60.  The analysis showed the journals in which Pfizer's articles were published had an impact factor three times greater than the journals in which other articles on Zoloft were published. The authors on Pfizer's articles had nearly three times more previously published articles, as cited in Medline and Embase, than the authors of articles not linked to Pfizer. Of greatest importance was the subsequent citation rate. It might be thought that, despite publication in the most prestigious journals and under the apparent authorship of the most distinguished academics, clinicians and researchers would find this literature too obviously industry linked and would not be influenced by it. However, the subsequent citation rates for the Pfizer-linked articles were three times greater than that of the non-Pfizer articles (Healy and Cattell 2003).

  61.  The profile of this so-called scientific activity suggests that Pfizer ended up with a set of authors whose background increased the possibility of the company's publications appearing in the most prestigious journals. The combination of distinguished journal, distinguished author, an efficient distribution system and sponsored platforms appears to have led to an impact on the therapeutics domain greatly in excess of 50% of the impact of the rest of the literature on Zoloft. At present roughly three-quarters of all randomized trials appearing in JAMA, NEJM or the Lancet are industry funded.

  62.  The impact of this literature on third party payers is at present unquantifiable, but authorship by perceived opinion leaders with minimal company representation and non-declaration of other authorship inputs increase the likelihood that these articles will be influential with purchasers as well as prescribers.

  63.  Academics become opinion leaders in a therapeutic field because they have their names on a larger proportion of the literature appearing in the most prestigious journals than their colleagues, and because they get asked to international meetings to present this data (with which they may not, in fact, have first hand acquaintance. This, allied to the volume of industry-linked authorship, is arguably leading to a situation in which the dominant figures in therapeutics actually have little first hand research experience and may have no raw data that they can share with others and probably have simply never seen the raw data. This is a situation in which, in contrast to the traditional perception of who the ghost authors are in the medical literature, our leading academics have become ghosts or ciphers.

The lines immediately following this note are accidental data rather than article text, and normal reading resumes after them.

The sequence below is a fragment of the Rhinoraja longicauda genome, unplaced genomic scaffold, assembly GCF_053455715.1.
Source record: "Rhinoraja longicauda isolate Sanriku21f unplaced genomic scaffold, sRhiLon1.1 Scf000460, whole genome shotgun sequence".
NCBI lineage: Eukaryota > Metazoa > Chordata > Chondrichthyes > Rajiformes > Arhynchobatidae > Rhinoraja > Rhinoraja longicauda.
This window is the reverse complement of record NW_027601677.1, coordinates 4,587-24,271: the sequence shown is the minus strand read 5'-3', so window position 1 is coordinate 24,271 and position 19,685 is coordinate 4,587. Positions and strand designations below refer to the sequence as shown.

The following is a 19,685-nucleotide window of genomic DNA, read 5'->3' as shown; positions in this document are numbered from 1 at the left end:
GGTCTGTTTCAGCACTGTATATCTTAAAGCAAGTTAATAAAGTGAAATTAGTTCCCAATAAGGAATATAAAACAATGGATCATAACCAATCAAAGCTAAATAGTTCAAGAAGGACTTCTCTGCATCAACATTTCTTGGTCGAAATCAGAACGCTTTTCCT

64.  It is in fact a situation in which ghost-writers increasingly have to take on ghost-acting as part of their repertoire. This happens because the apparent authors of a study will often now have so little familiarity or association with the basic data, that they either cannot present it at major meetings or are not inclined to do so in for instance poster form. As a result it is becoming increasingly common to find medical writers presenting posters at academic meetings, where they will in all probability often be assumed to be doctoral students linked to the research being presented.[5]

  65.  The situation that has developed underlines the significance of the proprietary control of raw data. The raw data from one trial of Zoloft compared to mianserin or placebo in the CMD series, for instance, shows that one patient on Zoloft committed suicide and three others had their treatment discontinued because of increasing suicidal ideation. In contrast there was just one case of emergent suicidality on the comparator drug mianserin and no problems on placebo. But the final published article makes no reference to any patient becoming suicidal in any way (Malt, Robak, Madsbu et al 1999).

  66.  Second, within the CMD series of articles on Zoloft, there were six that dealt with the use of Zoloft for children. Of these six articles, only one mentions suicidality—one single suicidal act. There were in fact six suicidal acts on sertraline in the trials that these articles report: a rate approximately six times higher than the published rate in adults.[6] The rate of suicidality in depressed children taking sertraline was in fact nine per cent. However the article dealing with the hazards of treatment in children who are depressed only reported on the side effects that occurred at a ten per cent rate or more (Alderman, Wolkow, Chung et al 1998).


  67.  The consequences of these developments came to a focus in 2003 on the issue of treating children with psychotropic drugs. The TMAP children's algorithm project outlined above endorsed the use of SSRI antidepressants for treating childhood nervous disorders, largely on the basis of a series of unpublished trials. Although unpublished, the experts formulating algorithms for TMAP and the experts running these trials and appearing as authors on the few published trials were in many instances the same people. These experts therefore had a better opportunity to know what the raw data looked like than anyone else. As a result, the issue of treating children with psychotropic drugs offers a good case example to bring out a number of features of the new world of manufactured consensus.